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Secretion of Gonadotropins in Response to a Novel Kiss-1 Receptor Agonist, RF9 in the Mare: Modulation by Estradiol-17β and Half-Life of RF9 in the Peripheral Circulation
- Korthanke, Curtis M., Thorson, Jennifer F., Prezotto, Ligia D., Welsh, Thomas H., Cardoso, Rodolfo C., Williams, Gary L.
- Journal of equine veterinary science 2017 v.57 pp. 100-106
- agonists, anovulation, circulatory system, corn oil, dose response, estradiol, estrous cycle, follicle-stimulating hormone, gonadotropin-releasing hormone, half life, intramuscular injection, kisspeptin, liquid chromatography, luteinizing hormone, mares, mass spectrometry, neurons, secretion, winter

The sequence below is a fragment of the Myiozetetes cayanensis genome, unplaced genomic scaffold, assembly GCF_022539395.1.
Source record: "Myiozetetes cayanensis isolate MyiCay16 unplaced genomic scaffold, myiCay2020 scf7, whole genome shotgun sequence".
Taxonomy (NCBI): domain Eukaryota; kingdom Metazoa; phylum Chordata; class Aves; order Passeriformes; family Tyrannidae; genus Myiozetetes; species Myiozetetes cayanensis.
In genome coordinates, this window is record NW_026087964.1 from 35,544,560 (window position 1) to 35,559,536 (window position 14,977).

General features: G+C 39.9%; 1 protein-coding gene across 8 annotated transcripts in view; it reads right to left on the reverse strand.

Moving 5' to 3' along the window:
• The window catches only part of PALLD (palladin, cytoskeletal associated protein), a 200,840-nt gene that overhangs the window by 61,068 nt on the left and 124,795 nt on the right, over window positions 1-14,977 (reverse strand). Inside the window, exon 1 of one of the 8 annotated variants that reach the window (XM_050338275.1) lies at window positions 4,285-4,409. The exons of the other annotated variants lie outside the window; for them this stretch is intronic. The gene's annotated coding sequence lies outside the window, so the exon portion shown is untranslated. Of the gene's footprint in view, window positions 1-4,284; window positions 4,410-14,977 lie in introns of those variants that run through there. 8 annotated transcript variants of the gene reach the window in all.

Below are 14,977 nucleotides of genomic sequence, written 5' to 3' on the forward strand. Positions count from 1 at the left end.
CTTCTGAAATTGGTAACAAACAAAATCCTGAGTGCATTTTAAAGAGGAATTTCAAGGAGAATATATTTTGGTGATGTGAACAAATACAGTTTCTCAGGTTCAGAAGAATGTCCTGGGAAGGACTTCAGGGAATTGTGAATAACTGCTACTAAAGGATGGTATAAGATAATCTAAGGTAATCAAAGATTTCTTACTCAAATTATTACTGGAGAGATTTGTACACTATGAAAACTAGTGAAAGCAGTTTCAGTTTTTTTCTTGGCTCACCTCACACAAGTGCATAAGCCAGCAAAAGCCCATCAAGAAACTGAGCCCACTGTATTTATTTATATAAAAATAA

- Three experiments were conducted to investigate the effects of the kisspeptin receptor agonist, 1-adamantanecarbonyl-RF-NH2 (RF9) on the secretion of gonadotropins, the role of estradiol-17β in modulating this response, and the metabolic half-life of RF9 in the mare. During the luteal phase of the estrous cycle (experiment 1), light horse mares were treated with sequential I.V. injections of RF9 (0.2 and 0.4 mg/kg) within a 1-hour interval to determine effects on coincident secretion of follicle-stimulating hormone (FSH) and luteinizing hormone (LH). Dose-dependent increases (P < .001) in concentrations of both FSH and LH in response to RF9 were observed. In experiment 2, the effect of estradiol-17β (estradiol) pretreatment on responsiveness to RF9 was examined in winter anovulatory mares. Mares received a single intramuscular injection of 5-mg estradiol or corn oil followed by a bolus injection of RF9 18 hours later. Estradiol pretreatment increased (P < .05) peak concentrations of LH in response to RF9. The half-life of RF9 in the circulation of mares following peripheral administration was determined in experiment 3 using liquid chromatography/mass spectrometry. Intravenously injected RF9 was rapidly cleared from the mare's circulatory system, exhibiting a half-life of approximately 40 minutes. Data indicate that RF9 action is likely mediated via the endogenous release of GnRH and controls secretion of both FSH and LH. This effect is modulated by estradiol, putatively by enhanced responsiveness of the pituitary to GnRH and/or upregulation of Kiss-1 receptor in GnRH neurons. Use of RF9 as a pharmacologic agent in the mare may be limited by its short half-life.